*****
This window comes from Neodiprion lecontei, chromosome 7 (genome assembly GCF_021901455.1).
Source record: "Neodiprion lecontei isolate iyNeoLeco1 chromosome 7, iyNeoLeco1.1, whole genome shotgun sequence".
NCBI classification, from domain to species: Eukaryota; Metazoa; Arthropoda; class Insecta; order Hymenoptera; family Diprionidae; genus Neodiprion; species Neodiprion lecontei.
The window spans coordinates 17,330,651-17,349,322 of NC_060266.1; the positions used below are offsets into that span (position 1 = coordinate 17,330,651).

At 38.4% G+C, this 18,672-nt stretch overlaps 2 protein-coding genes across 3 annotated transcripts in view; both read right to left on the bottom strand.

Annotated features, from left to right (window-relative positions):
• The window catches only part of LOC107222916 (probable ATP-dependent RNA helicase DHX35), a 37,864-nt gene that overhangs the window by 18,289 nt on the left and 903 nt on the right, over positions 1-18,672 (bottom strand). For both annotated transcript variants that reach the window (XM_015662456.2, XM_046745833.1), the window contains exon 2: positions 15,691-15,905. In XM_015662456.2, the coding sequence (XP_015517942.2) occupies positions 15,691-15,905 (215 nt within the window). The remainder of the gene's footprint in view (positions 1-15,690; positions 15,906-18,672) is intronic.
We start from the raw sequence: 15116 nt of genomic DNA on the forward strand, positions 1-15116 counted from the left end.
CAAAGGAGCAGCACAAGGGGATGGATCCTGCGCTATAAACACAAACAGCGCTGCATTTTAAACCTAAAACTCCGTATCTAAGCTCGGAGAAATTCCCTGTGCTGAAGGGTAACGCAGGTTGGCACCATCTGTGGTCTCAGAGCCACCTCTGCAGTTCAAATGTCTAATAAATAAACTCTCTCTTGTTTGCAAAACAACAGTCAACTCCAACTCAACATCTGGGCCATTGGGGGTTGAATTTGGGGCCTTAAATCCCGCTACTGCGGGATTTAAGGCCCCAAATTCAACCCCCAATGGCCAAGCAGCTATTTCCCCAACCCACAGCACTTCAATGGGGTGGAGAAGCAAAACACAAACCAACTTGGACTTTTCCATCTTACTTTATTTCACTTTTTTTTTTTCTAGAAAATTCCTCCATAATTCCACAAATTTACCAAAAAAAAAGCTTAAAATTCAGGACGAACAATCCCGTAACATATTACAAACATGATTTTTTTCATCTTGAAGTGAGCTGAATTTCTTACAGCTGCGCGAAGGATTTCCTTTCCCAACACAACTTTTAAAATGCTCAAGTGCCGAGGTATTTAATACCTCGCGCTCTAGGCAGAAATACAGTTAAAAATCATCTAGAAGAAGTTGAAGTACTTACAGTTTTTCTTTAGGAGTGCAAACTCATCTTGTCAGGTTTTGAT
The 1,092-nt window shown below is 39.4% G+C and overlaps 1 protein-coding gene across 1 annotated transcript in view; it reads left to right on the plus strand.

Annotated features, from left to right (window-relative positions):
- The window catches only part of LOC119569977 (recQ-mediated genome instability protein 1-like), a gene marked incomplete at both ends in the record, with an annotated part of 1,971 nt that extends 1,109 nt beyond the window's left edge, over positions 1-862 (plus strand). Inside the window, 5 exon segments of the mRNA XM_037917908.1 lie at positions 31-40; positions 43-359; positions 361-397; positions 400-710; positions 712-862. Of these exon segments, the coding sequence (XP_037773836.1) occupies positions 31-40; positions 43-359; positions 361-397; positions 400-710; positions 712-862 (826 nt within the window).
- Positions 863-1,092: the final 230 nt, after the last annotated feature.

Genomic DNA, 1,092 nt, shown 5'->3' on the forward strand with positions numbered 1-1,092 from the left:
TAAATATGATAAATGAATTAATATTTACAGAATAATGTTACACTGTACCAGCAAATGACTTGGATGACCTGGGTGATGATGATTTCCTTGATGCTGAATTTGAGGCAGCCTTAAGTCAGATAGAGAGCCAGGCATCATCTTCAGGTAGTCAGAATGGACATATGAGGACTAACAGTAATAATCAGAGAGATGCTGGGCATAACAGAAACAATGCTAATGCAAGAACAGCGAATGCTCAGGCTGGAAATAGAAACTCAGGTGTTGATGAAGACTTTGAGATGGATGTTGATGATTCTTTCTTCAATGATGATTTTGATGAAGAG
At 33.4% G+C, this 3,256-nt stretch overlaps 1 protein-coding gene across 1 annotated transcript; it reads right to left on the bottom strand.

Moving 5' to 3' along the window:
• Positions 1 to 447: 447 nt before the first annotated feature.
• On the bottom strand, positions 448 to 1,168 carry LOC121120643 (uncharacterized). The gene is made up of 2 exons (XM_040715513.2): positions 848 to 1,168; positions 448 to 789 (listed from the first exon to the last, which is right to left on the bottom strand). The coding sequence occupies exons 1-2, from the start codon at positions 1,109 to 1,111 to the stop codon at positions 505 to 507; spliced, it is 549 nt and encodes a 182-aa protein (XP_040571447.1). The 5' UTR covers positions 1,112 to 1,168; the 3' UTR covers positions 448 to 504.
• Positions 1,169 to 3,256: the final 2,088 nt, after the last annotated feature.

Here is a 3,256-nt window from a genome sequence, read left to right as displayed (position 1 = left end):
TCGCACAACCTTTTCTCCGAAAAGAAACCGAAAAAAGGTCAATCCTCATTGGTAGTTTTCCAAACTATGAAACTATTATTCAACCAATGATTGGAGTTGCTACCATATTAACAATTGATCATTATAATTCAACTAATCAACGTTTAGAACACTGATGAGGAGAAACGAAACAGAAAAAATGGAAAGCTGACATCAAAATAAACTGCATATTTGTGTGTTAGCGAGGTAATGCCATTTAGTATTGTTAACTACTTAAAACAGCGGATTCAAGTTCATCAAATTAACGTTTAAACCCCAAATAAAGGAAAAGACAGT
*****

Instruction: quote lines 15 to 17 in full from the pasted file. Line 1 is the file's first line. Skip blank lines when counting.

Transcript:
TAAATATGATAAATGAATTAATATTTACAGAATAATGTTACACTGTACCAGCAAATGACTTGGATGACCTGGGTGATGATGATTTCCTTGATGCTGAATTTGAGGCAGCCTTAAGTCAGATAGAGAGCCAGGCATCATCTTCAGGTAGTCAGAATGGACATATGAGGACTAACAGTAATAATCAGAGAGATGCTGGGCATAACAGAAACAATGCTAATGCAAGAACAGCGAATGCTCAGGCTGGAAATAGAAACTCAGGTGTTGATGAAGACTTTGAGATGGATGTTGATGATTCTTTCTTCAATGATGATTTTGATGAAGAG
At 33.4% G+C, this 3,256-nt stretch overlaps 1 protein-coding gene across 1 annotated transcript; it reads right to left on the bottom strand.

Moving 5' to 3' along the window: